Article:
How old is this bat? A new DNA-based test can tell.
Molecular clock links immunity, cancer suppression to bats’ extraordinarily long lives; new method could also help conservation efforts
March 23, 2021
Many — but not all — bat species live exceptionally long lives. A new study hints at some of the genes that may be involved in natural longevity. Clockwise from top left, three long-lived bat species: the common vampire bat, greater horseshoe bat and the greater mouse-eared bat. Bottom left, the velvety free-tailed bat, a short-lived bat species. Photos courtesy of Gerald Wilkinson, Gareth Jones, Sebastien Puechmaille and Marco Tschapka.
There are three kinds of animals that aging researchers find particularly fascinating, says Steve Horvath, Ph.D., an aging researcher at UCLA: bats, naked mole rats, and humans.
All three of these, people included, live longer than we should. And at a molecular level, scientists don’t really understand why. Understanding the general principles of aging — in us or in other mammals — could one day help scientists improve the quality of our own aging. Now, a new study hints that the reason bats harbor so many zoonotic viruses like SARS-CoV-2 could also be behind their long lives.
A species’ average age usually tracks with body size. Bigger animals live long lives, while small animals like rabbits and mice live only a few years. But bats, people, and naked mole rats don’t fit that general rule. The diminutive bat can live for decades, despite weighing the same few grams as a wild mouse. Some particularly long-lived species of bats can live for 30 to 40 years.
“I’m really motivated to find longevity genes or pathways that allow some of these species to live an exceptionally long life,” said Horvath, who is also an Allen Distinguished Investigator. “We’re trying to understand the molecular reasons behind that.”
In a project launched by funding from his Allen Distinguished Investigator award, Horvath is developing assays that accurately predict the age of many different kinds of mammals. His work started with an “epigenetic clock” for humans, and he’s since expanded that initial idea to 180 other mammalian species. Together with University of Maryland biologist Gerald Wilkinson, Ph.D., Horvath led a new study describing a molecular clock for bats that was recently published in the journal Nature Communications.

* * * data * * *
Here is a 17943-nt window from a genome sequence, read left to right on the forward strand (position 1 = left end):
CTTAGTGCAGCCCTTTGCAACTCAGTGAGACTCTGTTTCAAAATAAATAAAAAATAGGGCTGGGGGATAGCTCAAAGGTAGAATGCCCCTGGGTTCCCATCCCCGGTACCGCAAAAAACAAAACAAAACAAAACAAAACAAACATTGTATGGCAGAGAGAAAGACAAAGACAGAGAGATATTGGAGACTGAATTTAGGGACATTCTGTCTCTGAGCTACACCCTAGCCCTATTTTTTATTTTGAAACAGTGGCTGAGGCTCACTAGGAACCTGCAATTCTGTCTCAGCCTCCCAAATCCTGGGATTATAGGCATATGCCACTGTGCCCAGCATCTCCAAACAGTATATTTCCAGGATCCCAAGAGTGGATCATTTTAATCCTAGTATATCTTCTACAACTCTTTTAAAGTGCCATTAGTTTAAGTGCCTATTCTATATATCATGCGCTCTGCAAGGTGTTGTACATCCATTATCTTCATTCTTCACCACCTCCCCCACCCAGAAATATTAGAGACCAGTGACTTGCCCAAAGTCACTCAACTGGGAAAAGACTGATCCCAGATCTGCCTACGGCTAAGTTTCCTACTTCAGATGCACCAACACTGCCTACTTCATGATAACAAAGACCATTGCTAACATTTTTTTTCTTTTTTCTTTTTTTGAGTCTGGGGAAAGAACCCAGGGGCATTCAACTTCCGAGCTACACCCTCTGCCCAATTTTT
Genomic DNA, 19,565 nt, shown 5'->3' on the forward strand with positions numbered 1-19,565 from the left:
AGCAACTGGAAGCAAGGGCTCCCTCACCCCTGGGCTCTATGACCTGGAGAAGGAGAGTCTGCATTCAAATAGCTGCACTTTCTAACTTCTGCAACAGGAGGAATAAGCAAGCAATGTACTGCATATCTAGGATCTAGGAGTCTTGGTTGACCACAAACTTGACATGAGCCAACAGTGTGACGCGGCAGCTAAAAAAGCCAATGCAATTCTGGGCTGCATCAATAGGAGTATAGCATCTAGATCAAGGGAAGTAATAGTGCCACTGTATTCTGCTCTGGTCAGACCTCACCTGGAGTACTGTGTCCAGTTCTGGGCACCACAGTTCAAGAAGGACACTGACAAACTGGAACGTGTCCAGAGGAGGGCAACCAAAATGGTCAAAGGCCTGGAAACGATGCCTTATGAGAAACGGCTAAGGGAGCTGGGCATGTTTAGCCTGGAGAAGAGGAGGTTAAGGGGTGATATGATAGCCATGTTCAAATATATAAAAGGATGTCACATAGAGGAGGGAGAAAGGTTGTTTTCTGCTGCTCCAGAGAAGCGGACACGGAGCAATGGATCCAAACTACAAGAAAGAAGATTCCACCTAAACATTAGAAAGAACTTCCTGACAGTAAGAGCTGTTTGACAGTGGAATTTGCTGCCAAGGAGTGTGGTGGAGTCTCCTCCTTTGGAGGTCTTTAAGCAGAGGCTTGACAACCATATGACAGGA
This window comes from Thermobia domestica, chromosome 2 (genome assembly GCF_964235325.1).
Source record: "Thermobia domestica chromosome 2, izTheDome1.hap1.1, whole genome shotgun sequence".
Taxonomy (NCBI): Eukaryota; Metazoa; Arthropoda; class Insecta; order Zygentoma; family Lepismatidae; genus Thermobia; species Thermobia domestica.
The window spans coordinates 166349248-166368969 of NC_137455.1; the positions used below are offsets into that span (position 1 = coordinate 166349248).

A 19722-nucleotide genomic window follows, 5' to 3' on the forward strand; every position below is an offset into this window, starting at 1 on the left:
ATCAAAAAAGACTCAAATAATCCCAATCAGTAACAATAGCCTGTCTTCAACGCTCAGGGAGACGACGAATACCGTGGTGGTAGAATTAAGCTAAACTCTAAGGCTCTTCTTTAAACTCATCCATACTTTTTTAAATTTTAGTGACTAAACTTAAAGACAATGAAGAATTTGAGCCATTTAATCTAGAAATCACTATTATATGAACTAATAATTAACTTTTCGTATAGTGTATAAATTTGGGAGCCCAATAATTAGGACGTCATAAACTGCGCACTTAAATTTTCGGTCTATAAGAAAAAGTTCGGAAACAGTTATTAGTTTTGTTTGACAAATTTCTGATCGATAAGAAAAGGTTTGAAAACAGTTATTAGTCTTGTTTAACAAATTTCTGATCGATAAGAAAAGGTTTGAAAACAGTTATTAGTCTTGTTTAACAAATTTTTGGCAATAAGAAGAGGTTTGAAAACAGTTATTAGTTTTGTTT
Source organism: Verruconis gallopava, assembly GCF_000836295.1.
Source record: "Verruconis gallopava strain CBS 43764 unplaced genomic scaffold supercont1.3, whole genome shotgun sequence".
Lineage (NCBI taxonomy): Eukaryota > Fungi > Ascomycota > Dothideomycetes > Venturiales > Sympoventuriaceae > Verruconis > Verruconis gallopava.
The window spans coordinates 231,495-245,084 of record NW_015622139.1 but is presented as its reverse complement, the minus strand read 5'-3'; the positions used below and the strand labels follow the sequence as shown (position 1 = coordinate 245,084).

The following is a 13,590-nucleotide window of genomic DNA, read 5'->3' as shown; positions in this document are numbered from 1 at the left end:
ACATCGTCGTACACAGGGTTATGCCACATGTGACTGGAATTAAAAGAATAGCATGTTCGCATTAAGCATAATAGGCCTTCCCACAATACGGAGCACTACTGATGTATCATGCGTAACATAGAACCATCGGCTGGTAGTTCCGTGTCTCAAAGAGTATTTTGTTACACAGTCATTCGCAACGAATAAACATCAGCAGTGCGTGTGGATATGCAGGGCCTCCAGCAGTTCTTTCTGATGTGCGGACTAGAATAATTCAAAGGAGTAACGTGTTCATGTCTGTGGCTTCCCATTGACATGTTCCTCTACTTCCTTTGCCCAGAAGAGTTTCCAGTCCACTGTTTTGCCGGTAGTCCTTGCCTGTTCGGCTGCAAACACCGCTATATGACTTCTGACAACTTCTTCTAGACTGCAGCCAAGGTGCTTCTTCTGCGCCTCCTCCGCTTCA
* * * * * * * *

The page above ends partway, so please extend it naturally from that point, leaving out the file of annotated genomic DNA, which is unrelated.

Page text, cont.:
Studying aging in wild animals is challenging, and it can be especially difficult to estimate a bat’s age. For some bat species, scientists can approximate their age based on wear and tear on their tiny teeth, but some kinds of bats barely use their teeth at all. Vampire bats, like their namesakes, drink blood (a diet that leads to minimal tooth wear) and live long, nocturnal lives, longer even than most other bats.
“An old vampire bat might have scars, but their teeth don’t wear down,” said Wilkinson, who studies social behaviors in wild populations of bats, including vampire bats. “Given that they can live 30 years, it would be really nice to have another way to estimate their age.”
Wilkinson and Horvath’s new DNA-based “clock” can tell the age of wild bats within a margin of error of less than a year. The bat biologist and aging researcher’s new study shows that the molecular clock accurately pinpoints the age of 26 different species of bats — and hints at the reasons behind certain bats’ extra-long lives.
The technique can be used to aid conservation efforts, the researchers said. To understand whether a wild population is thriving or in danger, scientists often need more details than just total population numbers. Knowing if all the older animals are dying off or if young animals aren’t being born at typical rates, for example, are important pieces of data in efforts to understand overall population health.